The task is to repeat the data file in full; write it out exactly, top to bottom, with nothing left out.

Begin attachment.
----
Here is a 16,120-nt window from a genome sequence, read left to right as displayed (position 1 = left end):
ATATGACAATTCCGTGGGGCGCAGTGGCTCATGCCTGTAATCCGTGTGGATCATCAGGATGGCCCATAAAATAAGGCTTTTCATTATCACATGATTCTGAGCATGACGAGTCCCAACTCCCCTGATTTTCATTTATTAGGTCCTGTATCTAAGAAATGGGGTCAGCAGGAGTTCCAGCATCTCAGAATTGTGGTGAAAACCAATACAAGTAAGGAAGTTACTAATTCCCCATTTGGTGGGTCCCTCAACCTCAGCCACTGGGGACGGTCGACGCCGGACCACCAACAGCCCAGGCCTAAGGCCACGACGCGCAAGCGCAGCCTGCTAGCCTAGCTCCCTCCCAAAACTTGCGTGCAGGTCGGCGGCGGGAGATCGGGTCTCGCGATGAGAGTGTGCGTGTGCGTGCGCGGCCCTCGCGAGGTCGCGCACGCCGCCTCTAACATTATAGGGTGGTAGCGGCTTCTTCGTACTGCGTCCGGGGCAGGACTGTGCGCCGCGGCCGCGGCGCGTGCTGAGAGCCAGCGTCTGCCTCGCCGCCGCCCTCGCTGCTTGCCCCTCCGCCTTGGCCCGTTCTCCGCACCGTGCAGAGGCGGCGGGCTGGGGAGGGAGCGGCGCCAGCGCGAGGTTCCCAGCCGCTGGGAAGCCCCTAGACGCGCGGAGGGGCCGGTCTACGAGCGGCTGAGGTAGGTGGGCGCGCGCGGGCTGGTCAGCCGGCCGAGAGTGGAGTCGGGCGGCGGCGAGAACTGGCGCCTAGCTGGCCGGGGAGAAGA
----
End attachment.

Here is a 16,120-nt window from a genome sequence, read left to right as displayed (position 1 = left end):
ATATGACAATTCCGTGGGGCGCAGTGGCTCATGCCTGTAATCCGTGTGGATCATCAGGATGGCCCATAAAATAAGGCTTTTCATTATCACATGATTCTGAGCATGACGAGTCCCAACTCCCCTGATTTTCATTTATTAGGTCCTGTATCTAAGAAATGGGGTCAGCAGGAGTTCCAGCATCTCAGAATTGTGGTGAAAACCAATACAAGTAAGGAAGTTACTAATTCCCCATTTGGTGGGTCCCTCAACCTCAGCCACTGGGGACGGTCGACGCCGGACCACCAACAGCCCAGGCCTAAGGCCACGACGCGCAAGCGCAGCCTGCTAGCCTAGCTCCCTCCCAAAACTTGCGTGCAGGTCGGCGGCGGGAGATCGGGTCTCGCGATGAGAGTGTGCGTGTGCGTGCGCGGCCCTCGCGAGGTCGCGCACGCCGCCTCTAACATTATAGGGTGGTAGCGGCTTCTTCGTACTGCGTCCGGGGCAGGACTGTGCGCCGCGGCCGCGGCGCGTGCTGAGAGCCAGCGTCTGCCTCGCCGCCGCCCTCGCTGCTTGCCCCTCCGCCTTGGCCCGTTCTCCGCACCGTGCAGAGGCGGCGGGCTGGGGAGGGAGCGGCGCCAGCGCGAGGTTCCCAGCCGCTGGGAAGCCCCTAGACGCGCGGAGGGGCCGGTCTACGAGCGGCTGAGGTAGGTGGGCGCGCGCGGGCTGGTCAGCCGGCCGAGAGTGGAGTCGGGCGGCGGCGAGAACTGGCGCCTAGCTGGCCGGGGAGAAGA